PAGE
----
Carbs aren't all bad
Yet, there are certain moments when avoiding carbohydrates might be your best bet for success, whether it's in achieving a fitness goal or simply gearing up for an event. Plus, you're always better off sticking to healthy foods like fresh fruit, vegetables, legumes, and whole grains as opposed to refined carbohydrates, which can worsen your health and metabolism. Just see how this woman felt after going refined-carb free for an entire month.
Here, experts explain why ditching carbs and reaching for protein or healthy fats, in certain cases, could be beneficial.
Here's why: "As a general rule, it's healthier to have a larger meal with high-quality carbohydrates earlier in the day, with the remainder of your meals and snacks being smaller for dinner and the rest of the evening," says Robert Glatter, MD assistant professor of Emergency Medicine, Lenox Hill Hospital, Northwell Health.
Because you're ready to hit the sack, your body doesn't have the time to burn off the carbs through activity, so they might not be the best snack when late-night munchies hit, especially if you're looking to lose weight. "We are more insulin sensitive at this time and therefore more likely to have a quick release of glucose into the bloodstream, which encourages the fat storing process," adds Rebecca Gahan, owner and founder of [email protected] Fitness.
Before a big workout
Arizona-based nutritionist Jennifer Bowers, PhD, RD, explains that eating carbs prior to and during strenuous exercise, like cycling sprints, can increase GI symptoms, including nausea. Researchers at Florida State University have found that when athletes down a big load of carbs before working out, they experience increased nausea.
Prior to a big event
Personal trainer Drew Logan, author of 25 Days: A Proven Program To Rewire Your Brain, Stop Weight Gain, And Finally Crush The Habits You Hate, says: "Carbs are meant to bind with water and to hydrate cells. So, it would make sense that limiting starchy carbs prior to an event would decrease bloating because there is significantly less glycogen for water to bond to, thus giving the appearance of less bloat." Wait until post-event to dive into sweet potatoes or pasta.
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First thing in the morning
"Carbohydrates, especially simple carbs, cause a spike in insulin, the body's chief anabolic hormone," says David Greuner, MD, co-founder of NYC Surgical Associates. The spike causes a state of restfulness, as well as promotes recovery, storage, and building. This often causes sleepiness, or the state known as 'food coma' after a heavy meal,"
In general, any time that you need to be at peak mental alertness is a bad time to eat carbs, specifically sugar, he explains.
Instead, look for a protein-packed breakfast that's high in healthy fats. Don't want to completely give up on carbs? Try a bowl of oatmeal or sprinkle granola onto Greek yogurt. Or, you can add flax seeds, he suggests, which are high in fiber and omega-3s to help improve concentration and keep blood sugar levels stable.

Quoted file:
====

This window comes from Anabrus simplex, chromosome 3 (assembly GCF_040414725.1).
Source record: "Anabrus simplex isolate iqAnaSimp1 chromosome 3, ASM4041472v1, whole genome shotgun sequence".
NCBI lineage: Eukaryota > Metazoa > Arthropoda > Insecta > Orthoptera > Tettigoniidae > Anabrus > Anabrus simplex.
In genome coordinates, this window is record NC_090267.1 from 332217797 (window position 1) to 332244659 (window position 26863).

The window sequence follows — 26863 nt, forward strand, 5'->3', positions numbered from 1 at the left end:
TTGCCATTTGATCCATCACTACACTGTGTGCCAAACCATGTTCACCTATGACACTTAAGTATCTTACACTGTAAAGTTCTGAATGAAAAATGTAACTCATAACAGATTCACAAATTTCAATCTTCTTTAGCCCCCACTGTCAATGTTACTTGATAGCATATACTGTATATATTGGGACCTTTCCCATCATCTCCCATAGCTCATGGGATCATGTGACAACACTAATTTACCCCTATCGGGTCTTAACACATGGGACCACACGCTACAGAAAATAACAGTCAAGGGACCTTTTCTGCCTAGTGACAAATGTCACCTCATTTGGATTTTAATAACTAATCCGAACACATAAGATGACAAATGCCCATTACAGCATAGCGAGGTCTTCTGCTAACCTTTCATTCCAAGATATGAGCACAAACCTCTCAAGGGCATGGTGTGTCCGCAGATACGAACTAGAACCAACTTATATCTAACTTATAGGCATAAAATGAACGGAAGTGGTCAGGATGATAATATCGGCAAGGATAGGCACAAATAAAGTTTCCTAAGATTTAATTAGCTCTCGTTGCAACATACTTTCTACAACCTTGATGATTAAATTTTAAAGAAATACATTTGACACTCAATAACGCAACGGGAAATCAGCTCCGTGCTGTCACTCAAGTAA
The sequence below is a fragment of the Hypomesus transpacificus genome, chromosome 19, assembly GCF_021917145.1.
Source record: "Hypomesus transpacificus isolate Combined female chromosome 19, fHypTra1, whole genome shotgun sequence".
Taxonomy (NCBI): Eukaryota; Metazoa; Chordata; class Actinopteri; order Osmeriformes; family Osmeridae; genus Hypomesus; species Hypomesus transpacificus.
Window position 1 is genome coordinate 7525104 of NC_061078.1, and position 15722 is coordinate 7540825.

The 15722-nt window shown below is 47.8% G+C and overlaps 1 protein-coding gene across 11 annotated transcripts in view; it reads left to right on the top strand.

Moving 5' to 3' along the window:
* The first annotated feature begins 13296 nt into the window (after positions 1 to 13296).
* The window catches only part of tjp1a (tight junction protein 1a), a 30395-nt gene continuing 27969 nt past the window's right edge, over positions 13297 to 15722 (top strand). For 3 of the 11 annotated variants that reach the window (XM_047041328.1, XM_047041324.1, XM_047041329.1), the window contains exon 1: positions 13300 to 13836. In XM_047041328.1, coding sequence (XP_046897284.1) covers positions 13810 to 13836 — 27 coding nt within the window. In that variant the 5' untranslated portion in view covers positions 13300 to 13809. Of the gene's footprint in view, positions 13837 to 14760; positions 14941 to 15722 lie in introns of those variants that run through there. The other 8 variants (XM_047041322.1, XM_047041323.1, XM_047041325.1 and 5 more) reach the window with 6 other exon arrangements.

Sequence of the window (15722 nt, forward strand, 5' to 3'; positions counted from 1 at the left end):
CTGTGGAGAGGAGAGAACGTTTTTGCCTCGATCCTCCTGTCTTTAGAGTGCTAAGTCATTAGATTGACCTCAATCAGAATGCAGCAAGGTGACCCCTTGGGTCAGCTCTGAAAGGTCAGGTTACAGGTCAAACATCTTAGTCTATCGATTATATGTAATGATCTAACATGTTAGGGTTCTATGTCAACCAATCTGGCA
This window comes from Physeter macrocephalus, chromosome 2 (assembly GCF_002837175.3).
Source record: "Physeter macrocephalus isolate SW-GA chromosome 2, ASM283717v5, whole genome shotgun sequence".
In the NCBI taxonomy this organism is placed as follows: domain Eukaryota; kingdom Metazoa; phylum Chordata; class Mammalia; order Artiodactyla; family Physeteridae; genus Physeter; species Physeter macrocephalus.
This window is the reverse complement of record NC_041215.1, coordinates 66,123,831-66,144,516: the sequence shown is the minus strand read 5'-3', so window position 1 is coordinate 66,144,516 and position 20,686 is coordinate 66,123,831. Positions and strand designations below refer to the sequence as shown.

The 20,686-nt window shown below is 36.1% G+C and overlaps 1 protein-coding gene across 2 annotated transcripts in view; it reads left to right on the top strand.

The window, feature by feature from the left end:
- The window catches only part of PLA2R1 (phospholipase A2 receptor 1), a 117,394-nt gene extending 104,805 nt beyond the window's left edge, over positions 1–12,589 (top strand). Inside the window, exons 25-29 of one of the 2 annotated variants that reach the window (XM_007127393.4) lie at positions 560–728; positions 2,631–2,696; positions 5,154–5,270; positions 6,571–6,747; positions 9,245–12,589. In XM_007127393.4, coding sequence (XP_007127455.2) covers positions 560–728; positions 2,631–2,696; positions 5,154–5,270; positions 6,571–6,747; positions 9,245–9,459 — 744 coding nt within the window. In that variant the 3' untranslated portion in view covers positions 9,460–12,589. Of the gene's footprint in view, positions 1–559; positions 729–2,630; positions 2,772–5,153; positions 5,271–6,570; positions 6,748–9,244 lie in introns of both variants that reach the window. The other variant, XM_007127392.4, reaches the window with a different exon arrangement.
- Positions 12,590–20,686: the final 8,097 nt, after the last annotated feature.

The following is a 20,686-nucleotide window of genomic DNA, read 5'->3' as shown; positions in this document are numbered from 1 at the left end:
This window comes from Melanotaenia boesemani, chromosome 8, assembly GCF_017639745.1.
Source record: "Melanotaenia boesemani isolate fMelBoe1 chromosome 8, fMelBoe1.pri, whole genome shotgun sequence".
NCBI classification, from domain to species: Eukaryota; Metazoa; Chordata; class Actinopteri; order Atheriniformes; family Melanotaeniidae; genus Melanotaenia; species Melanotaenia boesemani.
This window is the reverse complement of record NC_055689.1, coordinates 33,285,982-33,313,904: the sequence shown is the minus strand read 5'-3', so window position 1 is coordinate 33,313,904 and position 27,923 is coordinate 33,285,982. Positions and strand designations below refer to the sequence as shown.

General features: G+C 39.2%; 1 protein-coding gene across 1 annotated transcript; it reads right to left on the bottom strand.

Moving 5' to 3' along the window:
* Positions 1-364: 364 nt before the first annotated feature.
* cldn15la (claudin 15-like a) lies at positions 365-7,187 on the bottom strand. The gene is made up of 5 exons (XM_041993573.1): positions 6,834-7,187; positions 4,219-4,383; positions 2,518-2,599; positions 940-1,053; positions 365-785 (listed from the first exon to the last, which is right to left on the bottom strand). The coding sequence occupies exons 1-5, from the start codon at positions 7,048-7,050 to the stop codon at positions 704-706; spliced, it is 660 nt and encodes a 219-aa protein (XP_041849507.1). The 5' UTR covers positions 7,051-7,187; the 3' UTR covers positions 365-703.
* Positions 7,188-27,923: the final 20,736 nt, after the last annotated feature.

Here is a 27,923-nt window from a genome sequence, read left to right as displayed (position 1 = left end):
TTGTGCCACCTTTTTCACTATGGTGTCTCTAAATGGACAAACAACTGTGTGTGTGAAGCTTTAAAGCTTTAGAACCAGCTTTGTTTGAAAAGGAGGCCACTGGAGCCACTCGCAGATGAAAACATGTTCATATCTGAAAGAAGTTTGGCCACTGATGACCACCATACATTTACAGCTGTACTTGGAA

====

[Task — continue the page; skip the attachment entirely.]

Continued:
"Foods like nuts, almond butter, with whole wheat crackers, cheese, yogurt, and so forth, will keep you nourished until you are back on a normal meal schedule," says Dr. Greuner. And while these foods do have small amounts of healthy, complex carbohydrates, the right dosages will uplift your energy levels without making you feel sluggish.
"Make sure the food and drinks that you are eating before a long flight are low sugar, slow-burning carbs, and have moderate protein. I'll typically bring hummus packs and multigrain crackers, vegetables that won't perish easily, homemade trail mix, and a protein bar to hold me over until my next meal," he suggests. And for the protein bar or trail mix, make sure it's low in net carbs and sugars—here are some homemade energy bar recipes you can try.
If you're short on sleep
What's more, cortisol also makes you crave large quantities of sugar and carbohydrates, which can lead to a crash, as explained by researchers at Harvard Medical School. "The ideal way to stabilize your blood sugar, keep functioning and avoid a crash is to consume low glycemic index vegetables and protein," he recommends.
"My suggestion for an immediate post-workout snack would be a small apple, about the size of your fist, half a handful of walnuts, and a 100-calorie serving of Greek yogurt (no sugar added). This should keep you burning fat, building lean muscle tissue and increasing your metabolism," he suggests.
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On their own
"Certain individuals don't respond well to sugar on an empty stomach, especially in the form of fructose, or fruit sugar. For them, they'll want to be sure not to drink juice and even need to be careful to not pack too many servings of fruit into a smoothie," says Kelly R. Jones MS, RD, LDN. Otherwise, you might experience severe gas, bloating, cramping, and for some, diarrhea, she adds.
Have those crackers with cheese, or try whippin' up some avocado toast when you're craving carbs.
When you're bored or fighting an afternoon slump
"I recommend avoiding sugar and highly processed carbs during the 'afternoon slump,'" says Jones. "Most people are low energy in the mid-afternoon because their blood sugar is dipping, and this in turn can cause cravings for sugar and processed, low-fiber carbohydrates. If they reach for the candy or pretzel, they're going to see an even worse energy crash soon after and may be more likely to overeat at dinner."